Zavriev, Kiriak

The following article is from The Great Soviet Encyclopedia (1979). It might be outdated or ideologically biased.

Zavriev, Kiriak Samsonovich


Born Jan. 16 (28), 1891, in Tbilisi. Soviet scientist in the areas of structural mechanics and earthquake proofing of structures; academician of the Academy of Sciences of the Georgian SSR (1941). Honored Worker in Science and Engineering of the Georgian SSR. Member of the CPSU since 1940. Graduated from the St. Petersburg Institute of Railway Engineers in 1914.

Zavriev’s main works are on the theory of structures. He was the first to propose a method of structural design according to destructive loads (1913). He also proposed and developed a dynamic theory of earthquake resistance (1926) and was the first to prove the feasibility of erecting earthquake-proof stone structures and to suggest the use of antiseismic strips in buildings. Zavriev was prominent in achieving a wide acceptance of structures built with lightweight concrete. He also designed many large bridges of the Transcaucasian Railroad and the Cheliuskin Bridge in Tbilisi. Since 1941 he has been the director of the Institute of Structural Mechanics and Earthquake-proofing of the Academy of Sciences of the Georgian SSR. He has been awarded two Orders of Lenin, four other orders, and medals.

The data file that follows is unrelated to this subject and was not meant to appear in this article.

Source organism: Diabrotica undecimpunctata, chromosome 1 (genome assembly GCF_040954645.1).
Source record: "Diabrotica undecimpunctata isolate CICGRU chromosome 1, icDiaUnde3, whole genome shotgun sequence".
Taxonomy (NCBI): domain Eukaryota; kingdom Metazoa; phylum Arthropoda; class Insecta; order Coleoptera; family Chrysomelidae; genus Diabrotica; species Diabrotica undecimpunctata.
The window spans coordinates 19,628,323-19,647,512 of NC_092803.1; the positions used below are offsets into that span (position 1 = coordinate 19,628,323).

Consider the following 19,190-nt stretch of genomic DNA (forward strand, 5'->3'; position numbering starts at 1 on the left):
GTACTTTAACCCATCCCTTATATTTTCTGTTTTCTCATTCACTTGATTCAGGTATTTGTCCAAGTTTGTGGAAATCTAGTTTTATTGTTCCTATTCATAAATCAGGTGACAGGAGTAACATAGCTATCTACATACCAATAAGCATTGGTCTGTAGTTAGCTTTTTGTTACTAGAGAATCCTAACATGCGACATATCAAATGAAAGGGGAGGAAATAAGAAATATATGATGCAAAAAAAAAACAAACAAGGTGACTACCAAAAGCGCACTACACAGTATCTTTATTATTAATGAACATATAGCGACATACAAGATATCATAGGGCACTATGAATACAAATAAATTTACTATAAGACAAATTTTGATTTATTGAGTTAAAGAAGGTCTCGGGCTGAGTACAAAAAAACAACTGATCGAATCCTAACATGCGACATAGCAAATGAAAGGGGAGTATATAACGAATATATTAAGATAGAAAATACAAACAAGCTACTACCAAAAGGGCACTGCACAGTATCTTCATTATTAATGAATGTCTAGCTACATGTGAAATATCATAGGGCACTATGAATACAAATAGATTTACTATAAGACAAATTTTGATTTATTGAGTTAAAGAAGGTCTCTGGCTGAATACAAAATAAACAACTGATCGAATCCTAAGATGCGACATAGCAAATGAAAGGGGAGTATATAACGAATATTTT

The Great Soviet Encyclopedia, 3rd Edition (1970-1979). © 2010 The Gale Group, Inc. All rights reserved.